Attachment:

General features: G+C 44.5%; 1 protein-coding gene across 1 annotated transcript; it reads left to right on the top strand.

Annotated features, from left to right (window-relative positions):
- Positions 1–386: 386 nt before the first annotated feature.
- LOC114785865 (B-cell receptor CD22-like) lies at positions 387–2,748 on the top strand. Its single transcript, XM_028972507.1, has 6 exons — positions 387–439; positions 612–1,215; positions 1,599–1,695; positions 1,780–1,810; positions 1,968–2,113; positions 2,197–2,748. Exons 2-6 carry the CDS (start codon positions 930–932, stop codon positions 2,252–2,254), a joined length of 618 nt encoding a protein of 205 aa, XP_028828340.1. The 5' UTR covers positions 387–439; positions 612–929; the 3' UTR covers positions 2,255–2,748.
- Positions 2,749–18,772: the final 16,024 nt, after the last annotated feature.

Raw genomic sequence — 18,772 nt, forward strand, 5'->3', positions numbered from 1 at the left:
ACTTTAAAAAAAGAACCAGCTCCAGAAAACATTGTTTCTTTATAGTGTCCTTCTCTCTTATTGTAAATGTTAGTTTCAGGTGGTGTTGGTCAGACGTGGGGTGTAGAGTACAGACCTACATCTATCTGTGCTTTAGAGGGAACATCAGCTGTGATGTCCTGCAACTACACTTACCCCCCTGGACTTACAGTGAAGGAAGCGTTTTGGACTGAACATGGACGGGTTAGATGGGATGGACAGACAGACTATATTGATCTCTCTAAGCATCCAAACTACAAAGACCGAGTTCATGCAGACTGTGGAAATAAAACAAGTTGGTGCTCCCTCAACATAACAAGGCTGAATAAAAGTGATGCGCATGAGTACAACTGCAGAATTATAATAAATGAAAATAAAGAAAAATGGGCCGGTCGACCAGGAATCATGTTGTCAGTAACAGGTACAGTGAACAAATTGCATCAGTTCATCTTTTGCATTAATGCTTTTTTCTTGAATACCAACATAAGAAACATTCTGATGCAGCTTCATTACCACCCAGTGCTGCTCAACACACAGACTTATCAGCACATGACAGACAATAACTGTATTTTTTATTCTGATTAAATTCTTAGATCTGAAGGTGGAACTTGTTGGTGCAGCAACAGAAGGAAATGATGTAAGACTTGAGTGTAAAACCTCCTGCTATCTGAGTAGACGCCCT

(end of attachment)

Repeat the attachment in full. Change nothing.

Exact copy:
General features: G+C 44.5%; 1 protein-coding gene across 1 annotated transcript; it reads left to right on the top strand.

Annotated features, from left to right (window-relative positions):
- Positions 1–386: 386 nt before the first annotated feature.
- LOC114785865 (B-cell receptor CD22-like) lies at positions 387–2,748 on the top strand. Its single transcript, XM_028972507.1, has 6 exons — positions 387–439; positions 612–1,215; positions 1,599–1,695; positions 1,780–1,810; positions 1,968–2,113; positions 2,197–2,748. Exons 2-6 carry the CDS (start codon positions 930–932, stop codon positions 2,252–2,254), a joined length of 618 nt encoding a protein of 205 aa, XP_028828340.1. The 5' UTR covers positions 387–439; positions 612–929; the 3' UTR covers positions 2,255–2,748.
- Positions 2,749–18,772: the final 16,024 nt, after the last annotated feature.

Raw genomic sequence — 18,772 nt, forward strand, 5'->3', positions numbered from 1 at the left:
ACTTTAAAAAAAGAACCAGCTCCAGAAAACATTGTTTCTTTATAGTGTCCTTCTCTCTTATTGTAAATGTTAGTTTCAGGTGGTGTTGGTCAGACGTGGGGTGTAGAGTACAGACCTACATCTATCTGTGCTTTAGAGGGAACATCAGCTGTGATGTCCTGCAACTACACTTACCCCCCTGGACTTACAGTGAAGGAAGCGTTTTGGACTGAACATGGACGGGTTAGATGGGATGGACAGACAGACTATATTGATCTCTCTAAGCATCCAAACTACAAAGACCGAGTTCATGCAGACTGTGGAAATAAAACAAGTTGGTGCTCCCTCAACATAACAAGGCTGAATAAAAGTGATGCGCATGAGTACAACTGCAGAATTATAATAAATGAAAATAAAGAAAAATGGGCCGGTCGACCAGGAATCATGTTGTCAGTAACAGGTACAGTGAACAAATTGCATCAGTTCATCTTTTGCATTAATGCTTTTTTCTTGAATACCAACATAAGAAACATTCTGATGCAGCTTCATTACCACCCAGTGCTGCTCAACACACAGACTTATCAGCACATGACAGACAATAACTGTATTTTTTATTCTGATTAAATTCTTAGATCTGAAGGTGGAACTTGTTGGTGCAGCAACAGAAGGAAATGATGTAAGACTTGAGTGTAAAACCTCCTGCTATCTGAGTAGACGCCCT